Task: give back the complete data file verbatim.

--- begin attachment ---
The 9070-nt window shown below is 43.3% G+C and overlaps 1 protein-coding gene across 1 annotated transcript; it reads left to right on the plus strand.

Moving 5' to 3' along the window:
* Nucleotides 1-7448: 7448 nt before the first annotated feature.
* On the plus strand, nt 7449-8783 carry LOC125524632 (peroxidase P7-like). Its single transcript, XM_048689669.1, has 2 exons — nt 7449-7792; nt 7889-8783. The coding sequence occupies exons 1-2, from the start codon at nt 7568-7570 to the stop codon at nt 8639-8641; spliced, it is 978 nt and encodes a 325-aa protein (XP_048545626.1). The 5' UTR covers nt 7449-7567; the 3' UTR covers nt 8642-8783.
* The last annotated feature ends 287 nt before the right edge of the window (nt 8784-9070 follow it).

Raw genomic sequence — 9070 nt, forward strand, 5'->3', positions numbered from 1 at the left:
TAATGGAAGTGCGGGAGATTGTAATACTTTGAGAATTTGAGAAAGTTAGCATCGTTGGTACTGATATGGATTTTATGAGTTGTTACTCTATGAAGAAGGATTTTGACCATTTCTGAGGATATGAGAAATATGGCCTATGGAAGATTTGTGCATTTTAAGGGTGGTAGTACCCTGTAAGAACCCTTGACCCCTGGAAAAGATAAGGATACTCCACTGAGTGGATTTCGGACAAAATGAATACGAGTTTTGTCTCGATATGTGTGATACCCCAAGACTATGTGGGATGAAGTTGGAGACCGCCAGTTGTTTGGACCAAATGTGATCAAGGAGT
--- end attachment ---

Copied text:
The 9070-nt window shown below is 43.3% G+C and overlaps 1 protein-coding gene across 1 annotated transcript; it reads left to right on the plus strand.

Moving 5' to 3' along the window:
* Nucleotides 1-7448: 7448 nt before the first annotated feature.
* On the plus strand, nt 7449-8783 carry LOC125524632 (peroxidase P7-like). Its single transcript, XM_048689669.1, has 2 exons — nt 7449-7792; nt 7889-8783. The coding sequence occupies exons 1-2, from the start codon at nt 7568-7570 to the stop codon at nt 8639-8641; spliced, it is 978 nt and encodes a 325-aa protein (XP_048545626.1). The 5' UTR covers nt 7449-7567; the 3' UTR covers nt 8642-8783.
* The last annotated feature ends 287 nt before the right edge of the window (nt 8784-9070 follow it).

Raw genomic sequence — 9070 nt, forward strand, 5'->3', positions numbered from 1 at the left:
TAATGGAAGTGCGGGAGATTGTAATACTTTGAGAATTTGAGAAAGTTAGCATCGTTGGTACTGATATGGATTTTATGAGTTGTTACTCTATGAAGAAGGATTTTGACCATTTCTGAGGATATGAGAAATATGGCCTATGGAAGATTTGTGCATTTTAAGGGTGGTAGTACCCTGTAAGAACCCTTGACCCCTGGAAAAGATAAGGATACTCCACTGAGTGGATTTCGGACAAAATGAATACGAGTTTTGTCTCGATATGTGTGATACCCCAAGACTATGTGGGATGAAGTTGGAGACCGCCAGTTGTTTGGACCAAATGTGATCAAGGAGT